It should come as no surprise that the depiction of Oxford in literature and film is more fiction than fact. An impression of Oxford informed by what I’d read and watched prior to Fresher’s week would have led me to believe that if I was unlucky enough to have a ground-floor room nocturnal vomiters would be an inevitability (a misconception which would have been blamed on Brideshead Revisited to blame), and that there was a higher-than-average proportion of good cheekbones amongst the undergraduate population (for this The Riot Club takes responsibility). 

But while these might be misleading, the novelistic and cinematic forms do not purport to be anything other that fictive. A fallacy of greater import is the claim Oxford lays to a rich catalogue of alumni, from which a substantial part of its prestigious reputation and unerringly impressive history of excellence is derived. At a glance these former students are handful of familiar names, in particular those of eminent figures in the literary world, which intimate that the University itself plays a pivotal role in the formation and cultivation of artistic genius. But this linking of the individual with the institution is at its best simplistic and at its worst an injustice; in several cases, the retrospective tribute Oxford pays to its bygone pupils interests itself in only the name and the fame, amounting to an astounding truncation and disregard for their actual experience and opinions.

Percy Shelley is one of Oxford’s better-known discontents. Nonetheless, the Shelley Memorial in University College exemplifies this tendentious habit of exalting those whose relationship with the University was strained, to say the least. Here Shelley appears in his most quintessentially Romantic guise: strikingly feminine, nude, a classical ideal in white marble beneath a semi-celestial dome. But this celebration of him as the archetypal poet of a revolutionary literary movement is fraught with irony. The issue is not only that the adolescent Shelley was naturally adverse to the pompous and stagnant customs of such an institution and the publication of The Necessity of Atheism resulted in his expulsion less than a year after he’d matriculated. The monument itself was initially treated with hostility; originally commissioned by Shelley’s daughter-in-law for the Protestant Cemetery in Rome, the college only reluctantly accepted the oversized statue when it was promised that the costs of its installation would be fully covered. Shelley desired freedom and found the regimented teaching he encountered at Oxford stifling. Oxford, in turn, did not want its tradition disturbed and was only too glad to be rid of the controversial young man. It would not be unreasonable to say Shelley loathed the University and the authorities of the University loathed Shelley – yet now that his name has found a comfortable resting place in the literary canon it delights in honouring his memory.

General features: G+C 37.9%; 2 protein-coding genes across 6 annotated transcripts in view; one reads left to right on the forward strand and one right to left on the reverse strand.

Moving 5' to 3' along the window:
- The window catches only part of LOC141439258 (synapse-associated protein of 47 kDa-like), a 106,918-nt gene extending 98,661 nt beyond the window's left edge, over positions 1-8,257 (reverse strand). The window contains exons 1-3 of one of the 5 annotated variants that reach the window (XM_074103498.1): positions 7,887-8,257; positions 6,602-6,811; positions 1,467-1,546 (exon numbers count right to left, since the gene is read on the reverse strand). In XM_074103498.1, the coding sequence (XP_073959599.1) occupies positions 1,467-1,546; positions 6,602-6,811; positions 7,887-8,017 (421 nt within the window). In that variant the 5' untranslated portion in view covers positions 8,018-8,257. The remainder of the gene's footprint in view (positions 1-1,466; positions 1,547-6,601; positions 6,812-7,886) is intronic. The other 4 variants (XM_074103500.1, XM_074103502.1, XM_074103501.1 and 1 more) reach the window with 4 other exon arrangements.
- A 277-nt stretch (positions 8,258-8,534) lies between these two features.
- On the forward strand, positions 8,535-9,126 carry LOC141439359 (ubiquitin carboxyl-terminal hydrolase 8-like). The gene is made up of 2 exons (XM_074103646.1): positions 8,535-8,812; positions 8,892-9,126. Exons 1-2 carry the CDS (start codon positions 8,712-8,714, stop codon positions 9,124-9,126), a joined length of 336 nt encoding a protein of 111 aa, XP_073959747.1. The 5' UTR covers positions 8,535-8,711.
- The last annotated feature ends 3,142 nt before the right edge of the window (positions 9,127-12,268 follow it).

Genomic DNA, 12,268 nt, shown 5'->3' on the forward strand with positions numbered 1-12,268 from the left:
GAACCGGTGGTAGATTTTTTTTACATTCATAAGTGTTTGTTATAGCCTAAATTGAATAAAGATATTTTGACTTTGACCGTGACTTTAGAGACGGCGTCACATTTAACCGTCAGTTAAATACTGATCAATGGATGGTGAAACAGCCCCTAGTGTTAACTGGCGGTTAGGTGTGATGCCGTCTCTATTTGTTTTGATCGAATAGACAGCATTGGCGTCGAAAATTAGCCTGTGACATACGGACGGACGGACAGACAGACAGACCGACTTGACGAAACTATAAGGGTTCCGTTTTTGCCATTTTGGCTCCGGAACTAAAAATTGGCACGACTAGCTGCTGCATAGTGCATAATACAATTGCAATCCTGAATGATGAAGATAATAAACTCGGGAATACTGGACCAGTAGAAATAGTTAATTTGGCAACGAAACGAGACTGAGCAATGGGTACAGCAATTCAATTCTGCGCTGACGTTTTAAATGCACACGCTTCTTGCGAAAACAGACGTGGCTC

Over a century later, a similar contempt was to be displayed by W.H. Auden. This distaste is evident from his poetic rendering of Oxford, which condemns the circular, self-perpetuating paradigm upon which the activities of the university are predicated. The extent of this disillusionment is exposed by examination of his own time at the university. Despite a pre-established conviction that he was going to be a poet, Auden’s academic career is marked by dramatic changes of subject. Arriving at Christ Church on a Natural Sciences scholarship in 1925, he switched first to PPE, before settling with what many would imagine was the obvious course for him – English. This triad of toyed-with degrees suggests not a youthful capriciousness, but, rather, disinterest; Stephen Spender recalls that his friend treated Oxford “as a convenient hotel”. Another of Spender’s memories reveals that Auden’s favourite walk was along the canal. Such a route is situated beyond that part of the city dominated by the University; arguably this preference constitutes a form of ambulatory retreat from the buildings and activities he was so disdainful of. 

It would, of course, be similarly reductive and erroneous to insist that these figures and the multiple others attached to Oxford did not benefit at all from their time there. It is not implausible to speculate that Shelley’s prodigious literary production during his brief period as a student was facilitated by the scholarly environment. Had he not been at Oxford it’s doubtful whether Auden would have encountered the other innovative young poets (Stephen Spender, Louis MacNeice, Cecil Day Lewis), without whom his talent and ideas might never have developed. But it’s all too easy for the criticism and the dissatisfaction to be forgotten, and the truth fragmented. To simply acknowledge the association between college and alumnus is to neglect the whole story. Not only does it fail to recognise their potential – it also fails to recognise what Oxford might actually have done for them.